electoral reform

It does seem weird that 21st-century Yukoners use an electoral system that dates back to the English middle ages and beyond.

It does seem weird that 21st-century Yukoners use an electoral system that dates back to the English middle ages and beyond. As early as 1295, for example, King Edward I was calling for each county, borough and city to elect representatives to deal with the issues of the day.

Although those issues were different – raising money to fight the pesky Scots instead of health care and climate change – the seeds of our ‘first past the post’ voting system and the concepts of ‘constituency’ and ‘member of parliament’ were planted.

The electoral reform movement probably started about a week later, after those few English subjects that were able to vote heard how their representatives had behaved.

Since then, psephologists have invented dozens of different electoral systems around the world. While it all seems like detail only a wonk could love, the amazing thing is that each of these systems would produce a dramatically different result given the same voting behaviour by the populace.

For example, in the 2006 running of the reptiles here in the Yukon, the Yukon Party won with 10 of 18 seats. But ours is a first-past-the-post system and they won a majority with only got 41 per cent of the vote. The NDP got more than half as many votes, but got only three seats. The Yukon Party got only six per cent more votes than the Liberals, but won twice as many seats.

If a proportional representation system had been in place, the results based on the same voting would have been quite different: only seven seats for the Yukon Party, six for the Liberals and four for the NDP (plus one more ‘rounding error’ seat to be allocated somehow).

The Australians use another system where you rank the candidates in your riding. When your favourite gets knocked out, they move your vote to your next choice. If, say, all the NDP voters had put the Liberals as their second choice in 2006, then the Liberals would have won a landslide victory.

The Australian system actually requires you to put numbers beside all the candidates or your vote is invalid. This would actually force NDP members who hate the Liberals, and vice versa, to put down a rival party as No. 2 preference or spoil the ballot.

If we really had proportional representation, however, the last election would not have yielded the results above. More parties would have come forward to take a place on the ballot. Consider the range of political opinion not represented in the legislature today.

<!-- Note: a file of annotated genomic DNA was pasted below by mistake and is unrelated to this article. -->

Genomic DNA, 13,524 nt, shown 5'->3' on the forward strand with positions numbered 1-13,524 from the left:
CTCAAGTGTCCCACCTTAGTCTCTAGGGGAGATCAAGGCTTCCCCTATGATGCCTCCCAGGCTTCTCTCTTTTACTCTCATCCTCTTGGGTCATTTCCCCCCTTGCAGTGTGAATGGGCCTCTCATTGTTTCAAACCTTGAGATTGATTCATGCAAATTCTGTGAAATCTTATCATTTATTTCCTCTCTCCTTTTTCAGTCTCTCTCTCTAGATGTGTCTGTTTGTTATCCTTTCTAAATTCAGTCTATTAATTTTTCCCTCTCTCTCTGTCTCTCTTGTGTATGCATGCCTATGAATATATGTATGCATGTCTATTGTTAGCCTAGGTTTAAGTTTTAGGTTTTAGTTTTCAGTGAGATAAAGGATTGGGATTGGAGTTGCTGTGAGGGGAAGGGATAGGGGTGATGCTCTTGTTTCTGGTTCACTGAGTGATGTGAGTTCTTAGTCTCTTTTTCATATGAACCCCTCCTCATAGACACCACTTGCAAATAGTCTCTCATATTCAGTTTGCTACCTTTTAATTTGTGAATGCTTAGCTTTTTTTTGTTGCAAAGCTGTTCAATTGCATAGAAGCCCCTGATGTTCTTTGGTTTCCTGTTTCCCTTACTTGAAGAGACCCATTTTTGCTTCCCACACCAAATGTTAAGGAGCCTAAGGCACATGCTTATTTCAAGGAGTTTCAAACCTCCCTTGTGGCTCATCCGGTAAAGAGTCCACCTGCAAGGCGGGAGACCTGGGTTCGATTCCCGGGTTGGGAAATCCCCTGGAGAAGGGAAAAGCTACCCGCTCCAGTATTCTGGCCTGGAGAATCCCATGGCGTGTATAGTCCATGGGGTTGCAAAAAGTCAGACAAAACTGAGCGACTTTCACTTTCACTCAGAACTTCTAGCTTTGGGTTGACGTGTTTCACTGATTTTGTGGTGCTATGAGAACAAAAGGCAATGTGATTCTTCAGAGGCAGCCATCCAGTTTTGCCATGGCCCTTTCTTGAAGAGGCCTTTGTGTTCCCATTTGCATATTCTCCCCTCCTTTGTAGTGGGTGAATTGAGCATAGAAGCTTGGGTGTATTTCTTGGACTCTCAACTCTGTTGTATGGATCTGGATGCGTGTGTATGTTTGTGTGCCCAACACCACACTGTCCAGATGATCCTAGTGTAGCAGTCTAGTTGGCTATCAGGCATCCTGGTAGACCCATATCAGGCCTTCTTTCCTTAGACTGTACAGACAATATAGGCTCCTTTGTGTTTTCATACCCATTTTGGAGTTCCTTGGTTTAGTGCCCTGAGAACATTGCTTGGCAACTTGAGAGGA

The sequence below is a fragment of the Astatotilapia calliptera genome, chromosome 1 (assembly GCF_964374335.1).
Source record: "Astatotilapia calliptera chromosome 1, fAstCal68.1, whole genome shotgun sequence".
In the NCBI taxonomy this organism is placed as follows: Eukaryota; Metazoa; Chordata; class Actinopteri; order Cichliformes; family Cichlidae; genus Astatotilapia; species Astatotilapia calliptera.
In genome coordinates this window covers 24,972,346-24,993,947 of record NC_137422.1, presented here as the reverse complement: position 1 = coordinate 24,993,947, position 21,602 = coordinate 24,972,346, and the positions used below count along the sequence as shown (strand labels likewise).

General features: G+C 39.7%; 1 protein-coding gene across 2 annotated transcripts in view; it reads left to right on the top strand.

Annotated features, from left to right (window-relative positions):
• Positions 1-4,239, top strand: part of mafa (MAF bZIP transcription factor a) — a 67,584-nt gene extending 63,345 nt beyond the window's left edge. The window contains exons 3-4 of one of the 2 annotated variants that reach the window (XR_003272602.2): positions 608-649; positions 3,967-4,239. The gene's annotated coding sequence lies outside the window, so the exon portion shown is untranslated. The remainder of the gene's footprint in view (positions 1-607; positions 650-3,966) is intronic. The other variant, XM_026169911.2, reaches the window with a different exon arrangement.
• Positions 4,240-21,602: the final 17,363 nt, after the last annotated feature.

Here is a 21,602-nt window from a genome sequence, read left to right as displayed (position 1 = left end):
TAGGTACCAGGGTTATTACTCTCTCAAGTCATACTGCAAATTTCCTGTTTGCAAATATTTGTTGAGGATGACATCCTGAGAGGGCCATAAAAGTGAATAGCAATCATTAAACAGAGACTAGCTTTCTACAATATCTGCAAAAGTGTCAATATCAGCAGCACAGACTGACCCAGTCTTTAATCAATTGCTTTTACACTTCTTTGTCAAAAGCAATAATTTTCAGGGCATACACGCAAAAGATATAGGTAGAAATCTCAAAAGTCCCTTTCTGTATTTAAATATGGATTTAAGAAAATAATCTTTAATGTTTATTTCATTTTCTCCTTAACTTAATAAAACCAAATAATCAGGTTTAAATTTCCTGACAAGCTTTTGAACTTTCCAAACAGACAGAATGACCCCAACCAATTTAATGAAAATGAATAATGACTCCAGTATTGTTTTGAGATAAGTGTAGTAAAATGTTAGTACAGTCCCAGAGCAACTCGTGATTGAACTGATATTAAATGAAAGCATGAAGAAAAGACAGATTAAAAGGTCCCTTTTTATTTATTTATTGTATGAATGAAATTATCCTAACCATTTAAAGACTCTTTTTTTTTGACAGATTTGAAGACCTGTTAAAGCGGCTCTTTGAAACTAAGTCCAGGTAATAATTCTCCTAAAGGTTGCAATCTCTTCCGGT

If other countries are any guide, it is quite possible that a proportionally elected legislature would have more than a few territorial Greens. An evangelical Christian party is possible, and other places have ethnically based parties that are popular. New parties such as the one veteran Yukon politician Willard Phelps has been talking about would be much easier to get off the ground, as long as enough Willardistas showed up at the polls of course.

And we should remember that in Europe the proportional representation systems have been especially kind to far-right, anti-immigrant parties. Without such a system, it is unlikely that Gert Wilders and the Freedom Party in the normally liberal Netherlands would have the balance of power. Or that the new Dutch laws restricting immigration, asylum and stripping convicted immigrants of their citizenship would ever have seen the light of day.

The other thing that surprises people about our electoral system is how it weights different votes. For example, there are 140,000 or more voters in some ridings in Toronto and Vancouver. A Yukoner’s vote is worth four times as much, since there are only 34,000 of us in our MP’s riding. Some law professors at the University of Toronto documented last year how the citizens in these ‘underrepresented’ mega-ridings are disproportionately visible minorities.

The same factor can be seen in the Yukon. In 2006, for example, the Copperbelt riding had 1,748 electors, more than twice as many as Pelly-Nisutlin’s 714. The Old Crow constituency had just 176.

One of the problems of proportional representation is that it can weaken the link between a representative and the constituency. Even systems that have multi-member ridings, or a mix of proportional and constituency members, end up with much larger ridings. That’s not necessarily a good thing for places like the Yukon.

So what’s the upshot? Should we put almost a thousand years of history behind us and dump first past the post?

It’s really hard to say. Broader representation is good, and more minority governments might be a more effective check on the power of prime ministers and premiers than a submissive majority caucus. On the other hand, does anyone really believe that a Yukon Legislature with six or seven parties would really be more credible, engaging and effective?

So the jury is out on proportional representation. This suggests some caution, especially since the current system has got us this far.

We should probably concentrate our reform efforts on more obvious cases, such as our Senate. It doesn’t even have an electoral system.

Keith Halliday is a Yukon economist and author of the Aurore of the Yukon series of historical children’s adventure novels.